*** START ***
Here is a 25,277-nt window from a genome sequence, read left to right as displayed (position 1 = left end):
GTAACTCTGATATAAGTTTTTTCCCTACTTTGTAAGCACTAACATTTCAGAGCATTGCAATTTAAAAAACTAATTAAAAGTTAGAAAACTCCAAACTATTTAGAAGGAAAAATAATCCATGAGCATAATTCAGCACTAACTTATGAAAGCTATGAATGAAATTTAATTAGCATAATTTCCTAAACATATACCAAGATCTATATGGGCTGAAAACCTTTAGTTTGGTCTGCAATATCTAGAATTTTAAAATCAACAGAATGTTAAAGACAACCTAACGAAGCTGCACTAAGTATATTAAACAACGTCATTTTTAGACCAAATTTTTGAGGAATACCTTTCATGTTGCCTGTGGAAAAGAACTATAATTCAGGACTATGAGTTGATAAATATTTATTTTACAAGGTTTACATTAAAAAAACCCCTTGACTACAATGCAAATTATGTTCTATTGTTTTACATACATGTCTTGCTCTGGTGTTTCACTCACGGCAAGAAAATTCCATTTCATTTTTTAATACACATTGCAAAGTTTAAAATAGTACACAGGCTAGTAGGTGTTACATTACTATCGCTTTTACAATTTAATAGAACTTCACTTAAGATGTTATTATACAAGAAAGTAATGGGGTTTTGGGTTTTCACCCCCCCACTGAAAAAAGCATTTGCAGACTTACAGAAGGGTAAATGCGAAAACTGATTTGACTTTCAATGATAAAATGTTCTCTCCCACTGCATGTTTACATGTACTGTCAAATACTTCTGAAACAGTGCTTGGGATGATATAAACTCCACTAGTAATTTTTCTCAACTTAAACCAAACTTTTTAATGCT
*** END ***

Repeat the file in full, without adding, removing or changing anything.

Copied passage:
Here is a 25,277-nt window from a genome sequence, read left to right as displayed (position 1 = left end):
GTAACTCTGATATAAGTTTTTTCCCTACTTTGTAAGCACTAACATTTCAGAGCATTGCAATTTAAAAAACTAATTAAAAGTTAGAAAACTCCAAACTATTTAGAAGGAAAAATAATCCATGAGCATAATTCAGCACTAACTTATGAAAGCTATGAATGAAATTTAATTAGCATAATTTCCTAAACATATACCAAGATCTATATGGGCTGAAAACCTTTAGTTTGGTCTGCAATATCTAGAATTTTAAAATCAACAGAATGTTAAAGACAACCTAACGAAGCTGCACTAAGTATATTAAACAACGTCATTTTTAGACCAAATTTTTGAGGAATACCTTTCATGTTGCCTGTGGAAAAGAACTATAATTCAGGACTATGAGTTGATAAATATTTATTTTACAAGGTTTACATTAAAAAAACCCCTTGACTACAATGCAAATTATGTTCTATTGTTTTACATACATGTCTTGCTCTGGTGTTTCACTCACGGCAAGAAAATTCCATTTCATTTTTTAATACACATTGCAAAGTTTAAAATAGTACACAGGCTAGTAGGTGTTACATTACTATCGCTTTTACAATTTAATAGAACTTCACTTAAGATGTTATTATACAAGAAAGTAATGGGGTTTTGGGTTTTCACCCCCCCACTGAAAAAAGCATTTGCAGACTTACAGAAGGGTAAATGCGAAAACTGATTTGACTTTCAATGATAAAATGTTCTCTCCCACTGCATGTTTACATGTACTGTCAAATACTTCTGAAACAGTGCTTGGGATGATATAAACTCCACTAGTAATTTTTCTCAACTTAAACCAAACTTTTTAATGCT